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MM-Wave Products Enable the Next Frontier

Jan. 6, 2016
Millimeter-wave technology has become more widespread, as evidenced by the large number of higher-frequency products available today. With 5G on its way, millimeter-wave bands will generate even greater interest as a means to enable future technology.
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Millimeter-wave technology is now spearheading a wide range of applications. Once reserved for military use, this technology has become more widely used today. Wireless backhaul is one such example, as V- and E-band backhaul networks have become increasingly common. Many small-cell deployments are utilizing these networks, demonstrating the importance of millimeter-wave technology. Automotive applications are another example, as radar detectors and electronic sensors are utilizing millimeter-wave frequencies.

Millimeter-wave technology is likely to become even more prevalent in the days ahead. The highly anticipated 5G networks are the main focus, as millimeter-wave frequencies are investigated for future 5G deployments. A large amount of spectrum is available in the millimeter-wave bands, potentially enabling the faster data rates that 5G will require. “The growth of the Internet continues to be exponential,” says Anuj Srivastava, president of Renaissance Electronics & Communications, LLC (REC). “We all want faster downloads, better connections, and the means to connect to all our data. 5G—and the millimeter-wave technology it will employ—could allow us to reach 10-Gb/s download speeds on our phone.”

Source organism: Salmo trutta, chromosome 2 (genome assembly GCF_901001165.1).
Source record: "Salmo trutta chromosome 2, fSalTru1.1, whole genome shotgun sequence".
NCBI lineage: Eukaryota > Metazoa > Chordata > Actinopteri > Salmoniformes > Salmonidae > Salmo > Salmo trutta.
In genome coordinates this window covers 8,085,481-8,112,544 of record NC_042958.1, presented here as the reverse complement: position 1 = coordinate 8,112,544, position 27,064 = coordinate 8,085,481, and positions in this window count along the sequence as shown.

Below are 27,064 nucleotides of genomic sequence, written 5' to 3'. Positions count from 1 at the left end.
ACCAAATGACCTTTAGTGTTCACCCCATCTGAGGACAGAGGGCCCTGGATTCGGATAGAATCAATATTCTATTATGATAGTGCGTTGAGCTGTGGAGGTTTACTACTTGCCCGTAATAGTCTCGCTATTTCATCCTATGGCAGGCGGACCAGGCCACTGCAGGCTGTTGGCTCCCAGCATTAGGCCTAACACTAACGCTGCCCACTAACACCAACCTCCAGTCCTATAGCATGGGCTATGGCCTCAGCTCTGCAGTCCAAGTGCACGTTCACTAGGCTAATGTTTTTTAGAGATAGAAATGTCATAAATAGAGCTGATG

Wireless Backhaul

Backhaul plays an important role in a network design, as it enables data to be transported from the core network to the edge network. Millimeter-wave technology has become a desirable option for wireless backhaul. As mentioned, V- and E-bands are now being utilized for small-cell deployments, allowing performance and cost benefits to be achieved. The V-band frequency range of 57 to 64 GHz has been allocated as an unlicensed frequency band, while the E-band frequency ranges of 71 to 76 GHz and 81 to 86 GHz have been allocated as lightly licensed bands.

1. This E-band transceiver is intended for wireless backhaul applications. (Courtesy of Infineon Technologies)

Millimeter-wave backhaul offers several benefits—greater bandwidth, for one. Today’s network operators therefore have a number of reasons to consider millimeter-wave technology. “Because of the ever-increasing demand for data along with the dissociation of traffic revenues, network operators must look for cheaper and more efficient backhaul options without compromising stringent quality-of-service (QoS) requirements,” says Kerem Ok, product line manager of the microwave integration and VSAT group at Analog Devices. “Although traditional microwave will continue to play a major role in backhaul, the cornerstone of capacity enhancement will be millimeter-wave deployments—primarily E-band (71 to 86 GHz). It is expected to be the growth leader among all microwave/millimeter-wave bands, reaching 20% of all new deployments by 2020. E-band technology unlocks widely available spectrum to enable wireless throughput in excess of 10 Gb/s.”